Sadly, once any part of the leaves turn brown, there’s not way they’ll turn green again even after you’ve solved or treated the cause of the problem.
Thus, you’re only option here is to trim off the brown sections if they are small enough and reshape the affected leaves.
Other Related Posts
- Causes of Snake Plant Leaves Splitting (And Solutions)
- Overwatered Snake Plant (Signs and Treatment)
- Underwatered Snake Plant Signs and How to Save It
- Why Are My Snake Plant Leaves Turning White? (And How to Fix)
- Why Is My Snake Plant Dying? (Causes and How to Fix It)
- Why is My Snake Plant Turning Yellow?
Browning of the leaf tips and edges are only the initially signs of an underwatered snake plant. If the condition persists, you’ll later see the brown areas spread.
And the browning will keep spreading until it affects the entire leaf.
The problem here is that if the snake plant stays underwatered, you’ll see more and more leaves start turning brown as well.
When they turn brown, they will also feel dry and crispy.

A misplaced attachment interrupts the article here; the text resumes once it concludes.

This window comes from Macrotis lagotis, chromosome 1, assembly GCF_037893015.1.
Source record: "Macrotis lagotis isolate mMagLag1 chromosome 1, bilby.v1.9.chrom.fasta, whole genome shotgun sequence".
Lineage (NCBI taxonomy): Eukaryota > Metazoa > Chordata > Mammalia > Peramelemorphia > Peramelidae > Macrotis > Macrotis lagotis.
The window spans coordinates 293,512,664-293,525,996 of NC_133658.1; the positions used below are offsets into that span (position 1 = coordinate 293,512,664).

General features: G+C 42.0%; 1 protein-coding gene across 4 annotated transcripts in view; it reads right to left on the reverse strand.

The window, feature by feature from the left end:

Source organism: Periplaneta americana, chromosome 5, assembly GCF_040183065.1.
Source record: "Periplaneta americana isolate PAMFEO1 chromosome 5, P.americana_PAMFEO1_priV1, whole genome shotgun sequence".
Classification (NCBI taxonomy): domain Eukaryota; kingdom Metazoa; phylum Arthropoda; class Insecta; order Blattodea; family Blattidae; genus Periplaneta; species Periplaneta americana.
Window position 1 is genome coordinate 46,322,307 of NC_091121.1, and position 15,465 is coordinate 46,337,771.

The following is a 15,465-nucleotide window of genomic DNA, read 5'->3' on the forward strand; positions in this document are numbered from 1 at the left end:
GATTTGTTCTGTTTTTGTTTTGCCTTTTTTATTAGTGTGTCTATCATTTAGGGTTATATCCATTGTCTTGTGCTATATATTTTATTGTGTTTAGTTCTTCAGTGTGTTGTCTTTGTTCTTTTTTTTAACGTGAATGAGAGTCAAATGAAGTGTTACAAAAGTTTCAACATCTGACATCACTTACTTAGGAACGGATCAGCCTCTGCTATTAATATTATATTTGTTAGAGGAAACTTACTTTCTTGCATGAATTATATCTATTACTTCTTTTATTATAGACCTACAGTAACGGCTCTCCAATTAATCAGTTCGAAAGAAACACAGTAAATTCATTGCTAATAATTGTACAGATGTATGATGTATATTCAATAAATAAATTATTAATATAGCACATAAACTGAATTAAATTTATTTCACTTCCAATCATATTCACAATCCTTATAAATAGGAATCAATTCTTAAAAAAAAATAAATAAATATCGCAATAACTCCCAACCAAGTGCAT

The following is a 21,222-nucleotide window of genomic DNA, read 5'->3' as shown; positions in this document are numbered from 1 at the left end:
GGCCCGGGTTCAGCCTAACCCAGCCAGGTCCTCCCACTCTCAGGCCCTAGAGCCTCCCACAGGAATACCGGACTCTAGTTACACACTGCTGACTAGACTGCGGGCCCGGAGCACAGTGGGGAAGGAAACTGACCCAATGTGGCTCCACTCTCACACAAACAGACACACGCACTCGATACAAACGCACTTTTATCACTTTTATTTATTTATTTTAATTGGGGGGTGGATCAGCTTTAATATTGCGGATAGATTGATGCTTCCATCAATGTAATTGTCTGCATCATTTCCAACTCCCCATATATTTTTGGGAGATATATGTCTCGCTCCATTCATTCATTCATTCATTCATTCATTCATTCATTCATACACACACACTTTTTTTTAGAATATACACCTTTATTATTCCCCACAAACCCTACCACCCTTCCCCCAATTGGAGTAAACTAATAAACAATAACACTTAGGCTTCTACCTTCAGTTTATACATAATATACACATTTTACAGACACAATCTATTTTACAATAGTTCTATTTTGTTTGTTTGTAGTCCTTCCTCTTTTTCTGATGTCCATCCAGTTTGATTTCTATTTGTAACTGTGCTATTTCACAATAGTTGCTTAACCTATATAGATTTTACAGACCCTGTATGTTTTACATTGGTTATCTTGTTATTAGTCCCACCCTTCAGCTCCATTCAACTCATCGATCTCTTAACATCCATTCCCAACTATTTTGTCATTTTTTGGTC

This is why it is not a good ideal to let the plant go without water for very long periods of time.
In general, the snake plant is drought tolerant. And it can go without watering for weeks at a time without any problems.
But if you let your snake plant stay underwatered for months at a time, it will eventually suffer.
In addition to leaf discoloration and wilting, it will also damage the roots eventually.
Underwatered Snake Plant vs. Overwatered Snake Plant Differences
Above, I’ve listed down the signs of an underwatered snake plant. And these are very helpful.
But what I’ve noticed is that the differences between the signs of underwatering and overwatering are quite blurry.
That’s because many of them overlap with one another due to their similarities.
I had this problem when I was starting out with gardening. And since then, I’ve also been asked by many readers about this.
Because of the importance of not interchanging one for the other here’s a breakdown of the differences between an overwatered snake plant and an underwatered snake plant.
Soil is one of the signs that can confirm your suspicions. And it is a good differentiator between underwatering and overwatering because there’s such a big difference.